How to Mount and Use a Block Device

Block Storage - Overview

Block storage volumes are additional volumes that you can connect to your Virtual Instances.

The block storage technology breaks files into smaller pieces, also called chunks, or simply blocks). Each of these pieces can be stored separately and under a unique address anywhere in the storage system. This way of storing data makes block storage ideal for latency critical applications such as transactional databases or mission-critical data as it is faster, latency-wise, than a traditional file-storage device.

In this tutorial you will learn how to format and mount a block storage volume that you have created for your Virtual Instance.

Requirements:

Verifying the Device Availability

1 . Connect to your instance with ssh:

ssh root@<your_instance_ip>

2 . Use the lsblk command to make sure your block volume is available:

root@scw-festive-agnesi:~# lsblk
NAME    MAJ:MIN RM  SIZE RO TYPE MOUNTPOINT
sda       8:0    0 23.3G  0 disk
vda     252:0    0 18.6G  0 disk
├─vda1  252:1    0 18.5G  0 part /
└─vda15 252:15   0  100M  0 part /boot/efi

Your can see your block volume named sda with the chosen storage size.

Note: The Scaleway ecosystem uses GiB to define storage sizes and not GB as the default on linux.

Formatting the Block Volume

You can now format your block volume.
If you do not know which file system to use, you probably want to use ext4.

root@scw-festive-agnesi:~# mkfs.ext4 /dev/sda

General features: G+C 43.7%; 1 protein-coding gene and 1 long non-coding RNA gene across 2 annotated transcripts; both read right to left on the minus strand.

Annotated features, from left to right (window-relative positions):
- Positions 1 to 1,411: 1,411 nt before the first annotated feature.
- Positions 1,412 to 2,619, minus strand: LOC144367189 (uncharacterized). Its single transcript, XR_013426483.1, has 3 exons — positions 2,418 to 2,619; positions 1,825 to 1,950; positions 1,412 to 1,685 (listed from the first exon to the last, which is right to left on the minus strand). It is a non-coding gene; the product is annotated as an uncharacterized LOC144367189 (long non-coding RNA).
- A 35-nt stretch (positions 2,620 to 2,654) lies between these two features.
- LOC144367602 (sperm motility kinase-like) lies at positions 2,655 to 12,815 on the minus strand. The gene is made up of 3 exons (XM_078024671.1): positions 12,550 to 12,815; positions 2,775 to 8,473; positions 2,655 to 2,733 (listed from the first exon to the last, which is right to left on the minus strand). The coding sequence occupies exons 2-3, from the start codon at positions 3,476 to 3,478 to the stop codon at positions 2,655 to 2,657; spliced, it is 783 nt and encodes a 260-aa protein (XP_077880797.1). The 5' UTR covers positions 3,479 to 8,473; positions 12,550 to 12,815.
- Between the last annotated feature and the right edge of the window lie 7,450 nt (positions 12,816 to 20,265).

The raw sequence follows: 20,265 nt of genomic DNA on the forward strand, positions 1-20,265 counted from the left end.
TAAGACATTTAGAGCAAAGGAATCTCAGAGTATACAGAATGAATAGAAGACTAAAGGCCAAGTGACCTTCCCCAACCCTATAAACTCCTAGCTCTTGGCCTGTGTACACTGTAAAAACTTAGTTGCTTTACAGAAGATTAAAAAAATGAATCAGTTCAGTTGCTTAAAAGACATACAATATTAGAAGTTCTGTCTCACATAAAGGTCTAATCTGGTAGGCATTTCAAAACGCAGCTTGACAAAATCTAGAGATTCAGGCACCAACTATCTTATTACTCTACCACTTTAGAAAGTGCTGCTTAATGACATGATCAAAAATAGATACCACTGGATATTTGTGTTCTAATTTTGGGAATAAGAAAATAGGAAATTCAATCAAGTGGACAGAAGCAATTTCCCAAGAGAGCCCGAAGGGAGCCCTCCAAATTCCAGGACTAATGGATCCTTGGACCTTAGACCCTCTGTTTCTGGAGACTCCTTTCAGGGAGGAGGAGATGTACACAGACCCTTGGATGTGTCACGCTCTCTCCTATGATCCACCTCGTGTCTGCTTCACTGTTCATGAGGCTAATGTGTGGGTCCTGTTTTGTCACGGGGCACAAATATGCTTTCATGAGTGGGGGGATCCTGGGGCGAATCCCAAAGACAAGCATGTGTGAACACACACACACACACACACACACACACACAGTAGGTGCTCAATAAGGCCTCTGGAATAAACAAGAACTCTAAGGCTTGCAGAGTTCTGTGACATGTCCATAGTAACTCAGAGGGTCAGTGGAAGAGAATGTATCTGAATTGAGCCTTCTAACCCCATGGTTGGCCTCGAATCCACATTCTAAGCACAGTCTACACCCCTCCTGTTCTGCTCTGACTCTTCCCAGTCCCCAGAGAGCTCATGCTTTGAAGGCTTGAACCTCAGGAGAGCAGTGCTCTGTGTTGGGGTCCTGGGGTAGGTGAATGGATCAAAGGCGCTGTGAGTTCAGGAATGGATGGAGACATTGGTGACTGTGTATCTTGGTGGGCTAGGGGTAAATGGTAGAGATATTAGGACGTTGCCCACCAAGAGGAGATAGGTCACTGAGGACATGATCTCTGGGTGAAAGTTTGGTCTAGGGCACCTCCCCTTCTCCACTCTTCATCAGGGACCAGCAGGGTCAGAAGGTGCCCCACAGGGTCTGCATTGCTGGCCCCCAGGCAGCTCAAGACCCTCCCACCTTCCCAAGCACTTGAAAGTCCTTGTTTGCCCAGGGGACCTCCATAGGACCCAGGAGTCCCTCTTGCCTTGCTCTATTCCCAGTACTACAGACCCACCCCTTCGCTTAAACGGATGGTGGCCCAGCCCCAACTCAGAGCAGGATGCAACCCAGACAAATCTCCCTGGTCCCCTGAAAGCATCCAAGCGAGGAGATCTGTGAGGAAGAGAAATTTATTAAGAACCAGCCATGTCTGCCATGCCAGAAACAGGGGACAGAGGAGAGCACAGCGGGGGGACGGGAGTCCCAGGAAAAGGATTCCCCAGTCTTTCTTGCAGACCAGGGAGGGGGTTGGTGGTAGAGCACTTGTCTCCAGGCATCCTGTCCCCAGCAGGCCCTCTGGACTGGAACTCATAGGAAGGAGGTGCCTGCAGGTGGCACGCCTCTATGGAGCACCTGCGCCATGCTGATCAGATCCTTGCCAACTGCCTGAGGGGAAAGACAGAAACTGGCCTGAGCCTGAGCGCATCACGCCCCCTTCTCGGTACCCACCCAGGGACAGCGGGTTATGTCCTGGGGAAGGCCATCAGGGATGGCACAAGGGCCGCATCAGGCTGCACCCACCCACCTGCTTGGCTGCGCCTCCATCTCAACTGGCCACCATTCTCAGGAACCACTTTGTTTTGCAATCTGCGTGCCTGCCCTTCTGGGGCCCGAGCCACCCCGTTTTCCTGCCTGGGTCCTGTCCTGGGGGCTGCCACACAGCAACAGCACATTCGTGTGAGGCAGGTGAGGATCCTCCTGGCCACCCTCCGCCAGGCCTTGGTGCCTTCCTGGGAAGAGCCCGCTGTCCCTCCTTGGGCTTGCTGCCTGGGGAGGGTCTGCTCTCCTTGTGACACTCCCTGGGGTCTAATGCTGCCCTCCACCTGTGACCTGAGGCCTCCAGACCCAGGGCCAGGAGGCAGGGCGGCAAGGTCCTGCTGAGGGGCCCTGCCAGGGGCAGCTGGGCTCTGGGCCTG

Make sure your file system is correctly created by running the lsblk -f command.

root@scw-festive-agnesi:~# lsblk -f
NAME    FSTYPE LABEL UUID                                 MOUNTPOINT
sda     ext4         925c2c17-ca8c-493a-a9cd-b475d87fd276
vda
├─vda1  ext4   root  8509fe04-d91c-410a-9087-c5d34537d3ae /
└─vda15 vfat         B3E7-7040                            /boot/efi

Check if the FSTYPE field matches ext4 for your block volume.

Mounting the Block Volume

Once your file system is created, you need to mount it.

1 . Create the mount point. In this tutorial, we choose /mnt/block-volume.

root@scw-festive-agnesi:~# mkdir /mnt/block-volume

2 . Then, mount it. It is recommended to use the defaults option:

       **defaults**
            Use  the  default  options: **rw**, **suid**, **dev**,
            **exec**, **auto**, **nouser**, and **async**.

If you want to see all available options, you can run man mount on your instance.

root@scw-festive-agnesi:~# mount -o defaults /dev/sda /mnt/block-volume

3 . Make sure your file system is properly mounted by running the lsblk command.

root@scw-festive-agnesi:~# lsblk
NAME    MAJ:MIN RM  SIZE RO TYPE MOUNTPOINT
sda       8:0    0 23.3G  0 disk /mnt/volume-block
vda     252:0    0 18.6G  0 disk
├─vda1  252:1    0 18.5G  0 part /
└─vda15 252:15   0  100M  0 part /boot/efi

Check the MOUNTPOINT field.

Using fstab for Persistent Mounting

With the current configuration, the block device will not be mounted automatically upon reboot.
You might want your file system to survive the reboot.
The fstab file is there for you!

Add this line to the /etc/fstab file of your instance:

echo '/dev/sda /mnt/volume-block ext4 defaults 0 0' >> /etc/fstab

Umounting the Volume / Mounting it Elsewhere

1 . umount the volume to remove it from your current setup:

root@scw-festive-agnesi:~# umount /mtn/volume-block

2 . Check with lsblk that the volume is no longer mounted in the system:

root@scw-festive-agnesi:~# lsblk
NAME    MAJ:MIN RM  SIZE RO TYPE MOUNTPOINT
sda       8:0    0 23.3G  0 disk
vda     252:0    0 18.6G  0 disk
├─vda1  252:1    0 18.5G  0 part /
└─vda15 252:15   0  100M  0 part /boot/efi

Important: Do not forget to edit the /etc/fstab file and delete the line corresponding to your block volume.

Also, you may want to change the mount point. You can mount it elsewhere.
Please refer to the Mounting the block volume section above.
Do not forget to edit the /etc/fstab file and update the line corresponding to your block volume with the new mount point.

Discover a New Cloud Experience

Deploy SSD Cloud Servers in seconds.